With the protests of women about the restrictive fashions in tight stays and
corsets, we forecast looser and lighter garments. But, volume will REMAIN.

We see a pant at the rise of the next season. We are all about the flow in
dress and that consists of full sleeves, lace trimmings, and full skirts up to
the ankles. This pant will have us feel and look independent and powerful.
On the contrary, to keeep the fullness in dress, the looser and lighter
garments might have more structure and support underneath, and at our
forfronts. New corsets are on the way. The silhouette and accentuating of
a body part of the women will be new and different. No more shoulders
and small waists, but flat tummies and full bottoms! Is your closet ready?


Technology for producing woven textiles
are now well established. Specifically,
lace machines are more sophisticated;
therefore, lace is now more affordable
and accessible in wide and narrow
widths. Another advancement was the
powerdriven knitting frame to produce
seamless hoisary.
Ready-to-wear clothing grows and
becomes more accessible! Women can
only get corsets and cloaks ready-made.
Fashion plates become a big part of our
magazines to tell us the fashion trends
of the time. Keep up! Read and observe
them thoroughly.




The petticoat keeps the shape of the ever-
growing-wide skirts and smooths it all around.

Rather like a corset, stays provide support and
shape in our figure. They can be worn
underneath a dress or over a clouse to
accentuate our natural curves. The tighter, the
We wear them wide, knee length, and with
short sleeves. The less fabric, the less you'll
see, and the more shape we will receive!

The drawers remain the same in construction
with the addition of frill or lace at the hem--
cute! Everyone needs a pair.


chains around our necks with a
locket, scent bottle, or cross.
Eventually, watches will be

around our necks too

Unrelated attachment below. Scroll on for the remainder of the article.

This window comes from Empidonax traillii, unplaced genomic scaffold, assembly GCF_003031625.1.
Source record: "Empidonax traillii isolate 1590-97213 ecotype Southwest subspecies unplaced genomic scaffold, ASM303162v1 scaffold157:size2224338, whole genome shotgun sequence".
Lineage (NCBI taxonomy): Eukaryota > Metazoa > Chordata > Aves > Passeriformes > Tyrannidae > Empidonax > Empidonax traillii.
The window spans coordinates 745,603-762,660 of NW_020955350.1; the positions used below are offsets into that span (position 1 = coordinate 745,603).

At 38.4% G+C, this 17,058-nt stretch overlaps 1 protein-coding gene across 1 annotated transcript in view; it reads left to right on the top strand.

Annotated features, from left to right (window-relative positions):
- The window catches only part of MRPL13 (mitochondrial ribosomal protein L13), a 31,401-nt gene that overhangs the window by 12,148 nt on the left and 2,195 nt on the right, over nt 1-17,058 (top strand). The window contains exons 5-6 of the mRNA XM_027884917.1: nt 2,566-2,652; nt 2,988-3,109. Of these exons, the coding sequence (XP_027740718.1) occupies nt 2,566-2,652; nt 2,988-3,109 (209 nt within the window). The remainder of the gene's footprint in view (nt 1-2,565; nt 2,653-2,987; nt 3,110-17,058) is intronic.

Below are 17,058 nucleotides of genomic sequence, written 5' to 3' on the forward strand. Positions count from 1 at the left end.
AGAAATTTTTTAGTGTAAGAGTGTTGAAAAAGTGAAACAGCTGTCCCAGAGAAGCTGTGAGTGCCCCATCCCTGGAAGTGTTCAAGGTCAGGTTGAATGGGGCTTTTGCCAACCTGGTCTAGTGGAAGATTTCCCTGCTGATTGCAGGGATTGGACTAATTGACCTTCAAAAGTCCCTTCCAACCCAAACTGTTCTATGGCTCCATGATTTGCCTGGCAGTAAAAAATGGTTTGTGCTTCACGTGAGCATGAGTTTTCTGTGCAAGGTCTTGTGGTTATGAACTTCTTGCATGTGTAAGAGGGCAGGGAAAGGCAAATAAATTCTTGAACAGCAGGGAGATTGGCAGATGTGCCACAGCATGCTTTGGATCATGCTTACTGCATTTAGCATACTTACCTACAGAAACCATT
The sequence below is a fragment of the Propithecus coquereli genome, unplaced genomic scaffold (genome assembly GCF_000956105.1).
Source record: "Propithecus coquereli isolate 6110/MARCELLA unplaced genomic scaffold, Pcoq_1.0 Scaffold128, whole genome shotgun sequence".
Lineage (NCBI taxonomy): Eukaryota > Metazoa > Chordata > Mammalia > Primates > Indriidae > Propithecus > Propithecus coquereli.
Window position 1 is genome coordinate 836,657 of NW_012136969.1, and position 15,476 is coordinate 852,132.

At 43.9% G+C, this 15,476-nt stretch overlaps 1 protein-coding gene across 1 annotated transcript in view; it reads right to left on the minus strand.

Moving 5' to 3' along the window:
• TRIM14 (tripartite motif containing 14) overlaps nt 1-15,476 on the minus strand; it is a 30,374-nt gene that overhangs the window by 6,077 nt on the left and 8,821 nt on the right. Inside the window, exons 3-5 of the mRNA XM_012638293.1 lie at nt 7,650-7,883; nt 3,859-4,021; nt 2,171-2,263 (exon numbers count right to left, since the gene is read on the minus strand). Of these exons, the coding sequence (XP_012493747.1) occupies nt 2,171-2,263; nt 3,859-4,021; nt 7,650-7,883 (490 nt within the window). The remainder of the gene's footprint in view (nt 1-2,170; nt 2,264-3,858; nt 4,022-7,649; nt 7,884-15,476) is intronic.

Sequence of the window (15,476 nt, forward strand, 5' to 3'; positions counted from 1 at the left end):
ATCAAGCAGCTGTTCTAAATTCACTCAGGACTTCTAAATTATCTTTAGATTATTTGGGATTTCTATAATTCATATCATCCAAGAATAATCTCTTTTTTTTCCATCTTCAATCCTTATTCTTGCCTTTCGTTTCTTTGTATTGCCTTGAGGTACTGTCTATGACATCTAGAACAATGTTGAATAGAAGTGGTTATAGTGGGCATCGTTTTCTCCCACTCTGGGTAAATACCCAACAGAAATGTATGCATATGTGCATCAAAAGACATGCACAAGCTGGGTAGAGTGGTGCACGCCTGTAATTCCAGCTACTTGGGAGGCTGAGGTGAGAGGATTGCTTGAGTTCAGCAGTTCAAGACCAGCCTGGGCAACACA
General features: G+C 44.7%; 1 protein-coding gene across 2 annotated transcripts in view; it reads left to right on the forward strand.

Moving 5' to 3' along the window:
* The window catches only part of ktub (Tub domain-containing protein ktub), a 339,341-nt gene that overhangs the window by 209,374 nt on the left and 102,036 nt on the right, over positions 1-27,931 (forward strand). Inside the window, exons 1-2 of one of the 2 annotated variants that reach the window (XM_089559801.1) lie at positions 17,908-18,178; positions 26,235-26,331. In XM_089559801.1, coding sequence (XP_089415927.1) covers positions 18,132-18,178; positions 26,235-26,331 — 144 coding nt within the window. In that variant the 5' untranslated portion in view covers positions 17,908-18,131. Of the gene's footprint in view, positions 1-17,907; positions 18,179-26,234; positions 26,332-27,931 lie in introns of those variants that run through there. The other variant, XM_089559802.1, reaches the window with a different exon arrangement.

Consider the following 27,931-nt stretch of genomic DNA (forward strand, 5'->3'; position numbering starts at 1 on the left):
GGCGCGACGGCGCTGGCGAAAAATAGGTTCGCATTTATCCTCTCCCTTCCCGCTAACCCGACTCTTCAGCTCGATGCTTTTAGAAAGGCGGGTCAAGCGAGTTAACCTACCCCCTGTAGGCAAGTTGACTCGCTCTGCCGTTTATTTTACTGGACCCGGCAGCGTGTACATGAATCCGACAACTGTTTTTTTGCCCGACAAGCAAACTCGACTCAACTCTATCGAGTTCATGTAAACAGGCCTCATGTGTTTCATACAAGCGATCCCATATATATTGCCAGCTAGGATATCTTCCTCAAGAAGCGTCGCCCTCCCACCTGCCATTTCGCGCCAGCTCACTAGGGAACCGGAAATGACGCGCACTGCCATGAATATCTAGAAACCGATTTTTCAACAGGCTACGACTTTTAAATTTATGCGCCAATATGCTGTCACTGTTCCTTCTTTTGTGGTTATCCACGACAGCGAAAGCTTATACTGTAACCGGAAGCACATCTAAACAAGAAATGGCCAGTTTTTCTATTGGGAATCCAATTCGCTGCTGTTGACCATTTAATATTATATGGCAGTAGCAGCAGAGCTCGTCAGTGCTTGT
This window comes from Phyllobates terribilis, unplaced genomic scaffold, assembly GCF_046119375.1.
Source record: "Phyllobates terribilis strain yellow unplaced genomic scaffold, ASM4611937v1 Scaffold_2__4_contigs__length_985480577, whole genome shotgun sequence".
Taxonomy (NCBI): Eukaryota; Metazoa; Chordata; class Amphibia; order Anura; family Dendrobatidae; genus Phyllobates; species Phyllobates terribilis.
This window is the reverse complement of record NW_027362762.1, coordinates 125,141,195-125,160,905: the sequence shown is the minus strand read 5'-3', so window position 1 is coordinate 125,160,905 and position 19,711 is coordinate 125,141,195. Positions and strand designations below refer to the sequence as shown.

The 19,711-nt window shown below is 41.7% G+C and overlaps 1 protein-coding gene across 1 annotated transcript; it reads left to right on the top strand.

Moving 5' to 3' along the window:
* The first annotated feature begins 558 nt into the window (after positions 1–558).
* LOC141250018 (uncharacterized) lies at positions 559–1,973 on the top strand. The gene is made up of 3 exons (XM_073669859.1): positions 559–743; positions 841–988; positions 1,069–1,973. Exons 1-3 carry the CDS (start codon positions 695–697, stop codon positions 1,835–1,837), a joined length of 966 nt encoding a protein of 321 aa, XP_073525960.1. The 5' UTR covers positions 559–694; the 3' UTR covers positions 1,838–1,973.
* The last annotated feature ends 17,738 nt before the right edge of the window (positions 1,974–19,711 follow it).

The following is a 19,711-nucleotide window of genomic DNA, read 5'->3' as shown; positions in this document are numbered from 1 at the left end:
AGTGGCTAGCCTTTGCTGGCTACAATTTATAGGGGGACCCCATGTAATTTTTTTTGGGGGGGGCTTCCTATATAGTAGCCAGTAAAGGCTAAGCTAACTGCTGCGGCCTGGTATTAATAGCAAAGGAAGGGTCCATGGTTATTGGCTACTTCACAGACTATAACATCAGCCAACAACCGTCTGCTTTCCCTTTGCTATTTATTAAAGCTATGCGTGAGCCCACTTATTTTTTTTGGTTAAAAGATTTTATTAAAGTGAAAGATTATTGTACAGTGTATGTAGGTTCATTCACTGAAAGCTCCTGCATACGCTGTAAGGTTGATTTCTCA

Velvet ribbon is a must when
holding glamourous pearls, a
cross, or pendant to our necks.

These ornamental chains are a
great add-on around our waists.

They're great to suspend
necessities . . . and it'll make our

wasits look even tinier.

Stay out of the sun if you would
like to look angelic and god-like.
The secret to this is to use rice
powder or zinc oxide to achieve
a pale and wan appearance. No
need for make-up--simple is
Dinner Dress best, white is best.


Queen Victoria impacted the Romantic era as she just becomes queen. Her two
biggest contributions can be summed up in two words: black and white.

The first event that
showcased Queen Victoria's
impact on fashion is when she
married her love, Prince
Albert. Brides can wear any
color, but she chose white
with the accent of orange
blossoms in her hair. She
continued to wear white
instead of the red ermine robe
of state. She set up the color
white to be a symbol for
innocence and romance. Even
with white becoming the
standard, orange was also
considered as fashionable.
In general Queen Victoria
was a conservative dresser
compared to other royals. She
was influential in taking
general fashion down a notch.
It is now about flamboyance,
subdued, and demure.
Black. When her love, Prince
Albert, passed, the Queen
wore black. This set the trend
to be common for mourning
and for the future of political
conflicts. Clothing for these
events were now elaborate.


Technology is now advanced in
producing woven textiles. Hence,

machinees that produced lace
were much more sophisticated.

Lace now comes in wide or
narrow trimmings, which are
relatively economical. You have to
buy them to add to that gorgeous
night gown you have in your


Roses scream romantic, so they
were used as patterns on dresses,

coats, and purses.
We were also honored with the
advancement in powerdriven
knitting frame that granted us
seamless hoisary.The leg will now
look smooth without any seams!

Talk about luxe.


Romanticism is connected with emotions. It
focued on feeling and intuition rather than
reason and order. The erratic and
uncontrollable power of nature concluded with
a palette of earth tones and neutral beauty of
the world around us: sunsets, shipwrecks,
solitude, and of course, lo-o-ove.


Works Cited
Dunne, Susan. “CHS Exhibit Reflects Queen Victoria's Influence On Fashion.”,
Hartford Courant, 12 Dec. 2018,
Eyenea, Por. “American Historical Magazines.” NEA'S EYE, 11 May 2017,
Fields, Kitty. “Romantic Era Fashion: Dresses and Accessories for Ladies.” Bellatory, Bellatory, 8
Nov. 2019,
“Guide to Art Movements and Their Dominant Color Palettes.” Invaluable, 3 Apr. 2018,
“Nature and Scope.” Nature and Scope - Eighteenth Century Journals - Adam Matthew Digital,
Straus, Doris. “Fashion, The High Life, and ‘The Duties of Married Females’: 19th Century Fashion-
Plate Magazines.” The New York Public Library, The New York Public Library, 30 Sept. 2014,
“The 19th Century Magazine.” Anyflip,
Thomas, Pauline. “Romantic Era, Fashion and Costume 1825-1835.” Fashion History, Costume
Trends and Eras, Trends Victorians - Haute Couture, 5 Sept. 2018, Sleeves .
Tortora, Phyllis G., and Keith Eubank. Survey of Historic Costume. New York.
“Waide Collection of Vintage Railroad Advertisements 1840-1949 - WaidePhoto.” WaidePhoto Waide
Collection of Vintage Railroad Advertisements 18401949 Gallery RSS,